Sunday, May 6, 2007

College is a Full-Time Job

I remember well hearing a student of mine tell a friend that she figured out that her calculus and physics classes took about 30 hours a week (between class and homework), making them almost a full time job! [I used that conversation as a teachable moment to tell her and her friend that most engineers say that it only gets harder and more expensive in the later years of that major.] She got it. And she got her degree in Chemical Engineering (easily one of the hardest majors out there) last year.

Simple math, really. Five hours in my physics class (including lab) and five hours in calculus, plus 10 hours each for homework. That adds up to 30 hours, as just the minimum expectation for those classes. But that is certainly not what most students think when they see the schedule of classes and think it means they only have to put in two hours per day on school.

That is basically what two recent articles, a Reality Check from RightWing Prof and College is Hard from Joanne were saying. They are right on the money. Sadly, the old CHE article cited by RWP (and something similar I read over on IHE in early April) shows that not everyone on either side of the HS / College divide get this. Several seem to buy into lowered expectations, although I might sympathize with the "public university science professor", since he is probably at a place where they don't intercept students into college preparatory classes. If he is, then he just has to make sure that those classes raise the students from wherever they are intellectually when they leave HS to where they need to be to go to college.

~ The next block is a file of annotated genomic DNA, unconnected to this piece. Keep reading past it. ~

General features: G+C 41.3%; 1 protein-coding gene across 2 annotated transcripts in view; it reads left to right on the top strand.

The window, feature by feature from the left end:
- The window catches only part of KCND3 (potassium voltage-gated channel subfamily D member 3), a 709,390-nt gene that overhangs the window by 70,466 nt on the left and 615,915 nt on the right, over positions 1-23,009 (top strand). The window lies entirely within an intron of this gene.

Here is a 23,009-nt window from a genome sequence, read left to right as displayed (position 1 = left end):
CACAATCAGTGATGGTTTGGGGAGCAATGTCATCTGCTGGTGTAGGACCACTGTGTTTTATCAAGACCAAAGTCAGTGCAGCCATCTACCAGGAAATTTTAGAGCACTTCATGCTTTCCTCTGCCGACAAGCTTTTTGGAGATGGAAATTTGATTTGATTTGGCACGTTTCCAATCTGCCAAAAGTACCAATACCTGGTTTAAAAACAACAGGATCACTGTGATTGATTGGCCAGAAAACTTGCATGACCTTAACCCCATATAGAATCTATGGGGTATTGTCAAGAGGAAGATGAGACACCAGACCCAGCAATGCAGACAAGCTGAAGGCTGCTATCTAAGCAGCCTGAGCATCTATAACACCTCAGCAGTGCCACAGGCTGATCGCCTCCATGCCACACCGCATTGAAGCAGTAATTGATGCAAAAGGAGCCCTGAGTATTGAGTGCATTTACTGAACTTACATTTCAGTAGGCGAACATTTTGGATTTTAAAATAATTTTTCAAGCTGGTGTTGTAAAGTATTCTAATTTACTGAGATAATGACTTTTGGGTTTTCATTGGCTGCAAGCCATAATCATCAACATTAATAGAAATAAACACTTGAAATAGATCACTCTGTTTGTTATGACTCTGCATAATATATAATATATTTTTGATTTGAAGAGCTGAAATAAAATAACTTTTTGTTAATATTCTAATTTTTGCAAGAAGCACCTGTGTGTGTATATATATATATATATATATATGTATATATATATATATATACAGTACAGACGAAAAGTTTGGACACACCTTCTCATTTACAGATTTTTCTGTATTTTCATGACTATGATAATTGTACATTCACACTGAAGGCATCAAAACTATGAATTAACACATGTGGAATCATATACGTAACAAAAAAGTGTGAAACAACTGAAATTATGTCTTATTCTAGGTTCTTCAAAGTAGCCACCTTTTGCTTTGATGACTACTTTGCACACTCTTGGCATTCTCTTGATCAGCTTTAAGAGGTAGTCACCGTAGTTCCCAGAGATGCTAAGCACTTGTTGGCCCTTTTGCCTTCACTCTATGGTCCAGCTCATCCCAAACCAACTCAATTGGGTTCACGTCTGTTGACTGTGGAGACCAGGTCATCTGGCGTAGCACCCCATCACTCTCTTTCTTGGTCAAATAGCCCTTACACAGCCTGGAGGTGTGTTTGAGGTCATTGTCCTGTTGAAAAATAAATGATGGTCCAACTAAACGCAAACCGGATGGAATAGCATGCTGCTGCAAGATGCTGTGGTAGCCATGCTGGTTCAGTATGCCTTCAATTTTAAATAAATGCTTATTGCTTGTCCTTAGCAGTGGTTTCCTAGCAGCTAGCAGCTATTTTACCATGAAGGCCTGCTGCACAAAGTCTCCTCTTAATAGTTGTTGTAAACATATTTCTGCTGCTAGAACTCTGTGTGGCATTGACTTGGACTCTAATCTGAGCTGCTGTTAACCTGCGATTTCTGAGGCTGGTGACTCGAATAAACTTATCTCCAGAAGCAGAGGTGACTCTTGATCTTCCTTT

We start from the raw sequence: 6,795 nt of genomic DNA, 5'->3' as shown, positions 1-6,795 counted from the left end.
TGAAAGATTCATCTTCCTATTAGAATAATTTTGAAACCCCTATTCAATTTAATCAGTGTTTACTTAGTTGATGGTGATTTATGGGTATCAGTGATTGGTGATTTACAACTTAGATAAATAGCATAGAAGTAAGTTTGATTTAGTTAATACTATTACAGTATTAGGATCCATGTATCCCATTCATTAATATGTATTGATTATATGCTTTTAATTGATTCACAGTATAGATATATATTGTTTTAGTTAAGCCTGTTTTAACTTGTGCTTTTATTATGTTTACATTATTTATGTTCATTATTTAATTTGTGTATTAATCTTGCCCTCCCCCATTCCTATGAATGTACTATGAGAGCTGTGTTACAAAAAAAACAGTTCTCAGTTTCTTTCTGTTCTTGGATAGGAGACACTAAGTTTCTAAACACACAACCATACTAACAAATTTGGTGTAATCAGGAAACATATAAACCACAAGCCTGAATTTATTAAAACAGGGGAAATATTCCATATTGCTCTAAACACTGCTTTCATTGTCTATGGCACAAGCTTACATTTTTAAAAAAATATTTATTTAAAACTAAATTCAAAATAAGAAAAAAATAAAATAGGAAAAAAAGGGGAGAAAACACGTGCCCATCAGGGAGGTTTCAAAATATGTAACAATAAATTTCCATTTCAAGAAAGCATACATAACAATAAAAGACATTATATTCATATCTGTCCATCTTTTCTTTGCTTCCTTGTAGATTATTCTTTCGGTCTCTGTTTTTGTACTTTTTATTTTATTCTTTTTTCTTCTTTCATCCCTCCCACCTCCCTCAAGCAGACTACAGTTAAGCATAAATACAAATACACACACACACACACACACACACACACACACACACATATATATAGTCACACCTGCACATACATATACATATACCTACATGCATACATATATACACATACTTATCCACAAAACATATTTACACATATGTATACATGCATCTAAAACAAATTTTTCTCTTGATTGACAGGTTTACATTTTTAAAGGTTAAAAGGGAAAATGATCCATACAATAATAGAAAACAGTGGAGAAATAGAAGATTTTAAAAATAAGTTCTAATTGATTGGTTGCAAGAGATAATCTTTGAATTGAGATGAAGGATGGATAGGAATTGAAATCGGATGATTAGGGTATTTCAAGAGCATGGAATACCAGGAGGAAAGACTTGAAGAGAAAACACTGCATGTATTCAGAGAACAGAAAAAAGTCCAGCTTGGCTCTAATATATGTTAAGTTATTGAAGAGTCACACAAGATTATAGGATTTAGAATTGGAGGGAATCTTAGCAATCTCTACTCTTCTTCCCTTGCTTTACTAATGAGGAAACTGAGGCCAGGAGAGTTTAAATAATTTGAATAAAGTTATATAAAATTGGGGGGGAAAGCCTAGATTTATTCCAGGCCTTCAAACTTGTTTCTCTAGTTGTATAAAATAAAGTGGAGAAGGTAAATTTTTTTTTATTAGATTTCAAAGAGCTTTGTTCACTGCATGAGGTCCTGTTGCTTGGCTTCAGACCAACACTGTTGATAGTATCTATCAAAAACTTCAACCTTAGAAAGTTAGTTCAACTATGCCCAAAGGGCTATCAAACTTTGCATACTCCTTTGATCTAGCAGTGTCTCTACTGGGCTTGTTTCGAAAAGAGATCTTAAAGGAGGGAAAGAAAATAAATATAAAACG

I even know that one of the faculty at my own college is in the same state of Denial as ones quoted in that article. He has lower expectations for his summer calc class because of the time constraints. I say, tell them the first day that when the class meets for 90 minutes a day (in a compressed summer schedule), that means they need to do 3 hours of HW every night. They better not be taking 3 other classes.

Unlike RWP, I endorse the mentor concept. I'm not so cynical as to believe that the problems are solely the domain of educlation colleges, although that is part of the problem. After all, I have a PhD, years of research and teaching experience, but zippo knowledge of what goes on in a 3rd year engineering classroom. Or, I should say, I didn't until I talked to my CC alumni and some engineering faculty. I learned some things that have tweaked my teaching and, more importantly, my testing and homework. It would not hurt for some HS teachers to hear what college writing and math teachers have to say about fluency in those skills.

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